Songwriters need bold reform that reflects the streaming era, not the player piano era.
Modernizing Mechanical Licensing
- For decades, outdated laws—dating back to 1909—have prevented songwriters from earning fair market value for their work. To make matters worse, the streaming era has further restricted a songwriter’s ability to earn a fair living.
- The Music Modernization Act (MMA) would establish a new mechanical licensing collective, paid for by the digital services and administered by songwriters and publishers, that will result in more timely payments of mechanical royalties to songwriters for their works used by streaming services.
- The MMA amends Sec. 115 of the Copyright Act to yield higher mechanical royalties for songwriters—applying the free market “willing buyer, willing seller” standard to mechanical licensing instead of a below-market rate formula.
- The MMA establishes a free and searchable database of musical works ownership to make copyright ownership more transparent and reduce the amount of unmatched works that have historically yielded no royalty payout to songwriters.
- For any remaining unmatched works, songwriters will be entitled, for the first time, to at least 50% of the unclaimed royalties and have audit rights to ensure that royalties are being paid and being paid accurately.
A Fair Process for Public Performances
- ASCAP and BMI, two of the performing rights organizations (PROs) relied upon by songwriters and composers to collect royalties for public performances, are restricted by consent decrees issued by the Department of Justice (DOJ) that date back to 1941. These outdated decrees have failed to keep pace with changes in technology and the music marketplace and constrain the PROs from securing fair compensation for their songwriters.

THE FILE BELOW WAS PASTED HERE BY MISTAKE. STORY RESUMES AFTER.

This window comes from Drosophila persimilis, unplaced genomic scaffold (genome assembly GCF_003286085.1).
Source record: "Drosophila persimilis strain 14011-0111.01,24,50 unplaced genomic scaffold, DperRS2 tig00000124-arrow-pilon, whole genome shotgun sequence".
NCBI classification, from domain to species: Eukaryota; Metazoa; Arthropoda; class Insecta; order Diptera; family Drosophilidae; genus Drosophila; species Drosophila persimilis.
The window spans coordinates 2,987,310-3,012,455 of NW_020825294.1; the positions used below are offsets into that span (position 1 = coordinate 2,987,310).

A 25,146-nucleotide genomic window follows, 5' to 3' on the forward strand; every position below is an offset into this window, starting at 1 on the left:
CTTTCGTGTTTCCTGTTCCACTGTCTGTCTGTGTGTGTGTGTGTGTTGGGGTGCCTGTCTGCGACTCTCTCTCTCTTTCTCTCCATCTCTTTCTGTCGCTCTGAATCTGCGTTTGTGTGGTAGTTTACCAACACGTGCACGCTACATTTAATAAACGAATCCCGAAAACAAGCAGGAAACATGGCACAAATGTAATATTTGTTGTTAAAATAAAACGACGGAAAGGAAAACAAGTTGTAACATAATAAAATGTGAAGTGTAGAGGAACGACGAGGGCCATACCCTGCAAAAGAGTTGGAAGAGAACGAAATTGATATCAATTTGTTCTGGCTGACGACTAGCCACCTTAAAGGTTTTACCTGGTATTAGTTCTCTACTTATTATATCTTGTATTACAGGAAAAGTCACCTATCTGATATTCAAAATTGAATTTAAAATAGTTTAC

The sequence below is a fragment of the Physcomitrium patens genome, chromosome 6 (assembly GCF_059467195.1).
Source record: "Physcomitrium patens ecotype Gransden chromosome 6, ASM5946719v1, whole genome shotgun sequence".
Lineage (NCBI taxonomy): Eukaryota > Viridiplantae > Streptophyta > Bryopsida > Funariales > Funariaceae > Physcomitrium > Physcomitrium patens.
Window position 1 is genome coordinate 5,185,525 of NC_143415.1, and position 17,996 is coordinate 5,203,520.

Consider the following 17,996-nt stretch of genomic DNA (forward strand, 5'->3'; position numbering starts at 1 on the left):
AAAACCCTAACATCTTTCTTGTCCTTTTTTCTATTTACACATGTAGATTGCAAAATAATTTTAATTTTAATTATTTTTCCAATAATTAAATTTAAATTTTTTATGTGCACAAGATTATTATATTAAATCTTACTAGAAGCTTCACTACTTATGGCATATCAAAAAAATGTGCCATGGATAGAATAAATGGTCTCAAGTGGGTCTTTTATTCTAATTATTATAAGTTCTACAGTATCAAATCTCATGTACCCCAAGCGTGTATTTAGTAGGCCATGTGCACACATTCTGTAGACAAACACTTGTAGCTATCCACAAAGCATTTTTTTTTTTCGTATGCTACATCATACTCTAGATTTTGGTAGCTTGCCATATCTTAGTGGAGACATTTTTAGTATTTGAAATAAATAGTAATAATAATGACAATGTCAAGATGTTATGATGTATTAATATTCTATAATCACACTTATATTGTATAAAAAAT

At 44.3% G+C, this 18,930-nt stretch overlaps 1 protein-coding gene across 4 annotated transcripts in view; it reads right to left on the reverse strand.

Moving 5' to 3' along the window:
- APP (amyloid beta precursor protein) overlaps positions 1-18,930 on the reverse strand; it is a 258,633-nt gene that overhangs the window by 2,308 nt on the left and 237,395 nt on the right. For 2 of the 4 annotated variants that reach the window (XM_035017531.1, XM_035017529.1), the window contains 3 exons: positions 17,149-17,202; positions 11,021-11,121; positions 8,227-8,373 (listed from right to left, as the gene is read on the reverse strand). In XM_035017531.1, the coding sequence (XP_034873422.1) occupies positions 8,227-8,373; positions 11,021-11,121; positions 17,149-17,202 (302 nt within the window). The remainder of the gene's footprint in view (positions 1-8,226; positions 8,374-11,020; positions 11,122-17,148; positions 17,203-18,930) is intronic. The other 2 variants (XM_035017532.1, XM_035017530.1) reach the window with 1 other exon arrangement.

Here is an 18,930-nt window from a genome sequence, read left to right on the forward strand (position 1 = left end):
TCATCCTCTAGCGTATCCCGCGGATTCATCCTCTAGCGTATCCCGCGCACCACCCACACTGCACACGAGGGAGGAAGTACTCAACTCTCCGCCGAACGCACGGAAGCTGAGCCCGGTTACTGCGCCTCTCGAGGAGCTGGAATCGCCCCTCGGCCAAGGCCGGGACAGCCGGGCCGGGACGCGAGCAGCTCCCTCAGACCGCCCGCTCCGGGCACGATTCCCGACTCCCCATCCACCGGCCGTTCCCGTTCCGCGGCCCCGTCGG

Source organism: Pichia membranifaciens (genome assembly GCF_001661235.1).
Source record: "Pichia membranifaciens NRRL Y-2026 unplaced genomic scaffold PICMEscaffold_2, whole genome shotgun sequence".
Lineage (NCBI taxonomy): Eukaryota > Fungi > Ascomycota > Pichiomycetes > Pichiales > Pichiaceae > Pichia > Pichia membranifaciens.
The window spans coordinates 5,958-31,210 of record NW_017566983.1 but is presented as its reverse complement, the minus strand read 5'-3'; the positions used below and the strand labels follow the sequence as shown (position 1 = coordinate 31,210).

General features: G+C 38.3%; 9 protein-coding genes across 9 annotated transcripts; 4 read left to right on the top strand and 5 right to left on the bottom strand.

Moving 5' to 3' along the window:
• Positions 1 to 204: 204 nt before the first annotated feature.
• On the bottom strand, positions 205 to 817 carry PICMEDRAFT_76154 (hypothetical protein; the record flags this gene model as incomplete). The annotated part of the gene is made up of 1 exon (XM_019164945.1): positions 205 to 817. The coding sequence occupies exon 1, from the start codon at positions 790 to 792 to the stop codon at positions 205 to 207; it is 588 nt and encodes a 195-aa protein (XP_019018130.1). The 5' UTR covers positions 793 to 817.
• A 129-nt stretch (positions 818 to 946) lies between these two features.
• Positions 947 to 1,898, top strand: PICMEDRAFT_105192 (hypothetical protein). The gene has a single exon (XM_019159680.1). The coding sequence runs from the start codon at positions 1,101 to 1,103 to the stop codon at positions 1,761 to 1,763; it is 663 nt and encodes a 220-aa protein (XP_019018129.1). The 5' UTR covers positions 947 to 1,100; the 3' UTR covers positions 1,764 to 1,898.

- While the Music Modernization Act does not reform the consent decrees, it does improve the rate court process for ASCAP and BMI so that they can secure fair market value for their songwriters. Rate courts will be able to consider all market evidence—including sound recording royalties—when setting the music composition rates for public performances. A rotating set of federal judges will also preside over the rate court for both ASCAP and BMI.
- The Department of Justice (DOJ) should consider reforming the consent decrees to provide a fairer system for songwriters and their ability to earn fair market compensation for their work. The Recording Academy submitted comments to this effect, requesting that the DOJ modify the consent decrees to benefit the songwriter community.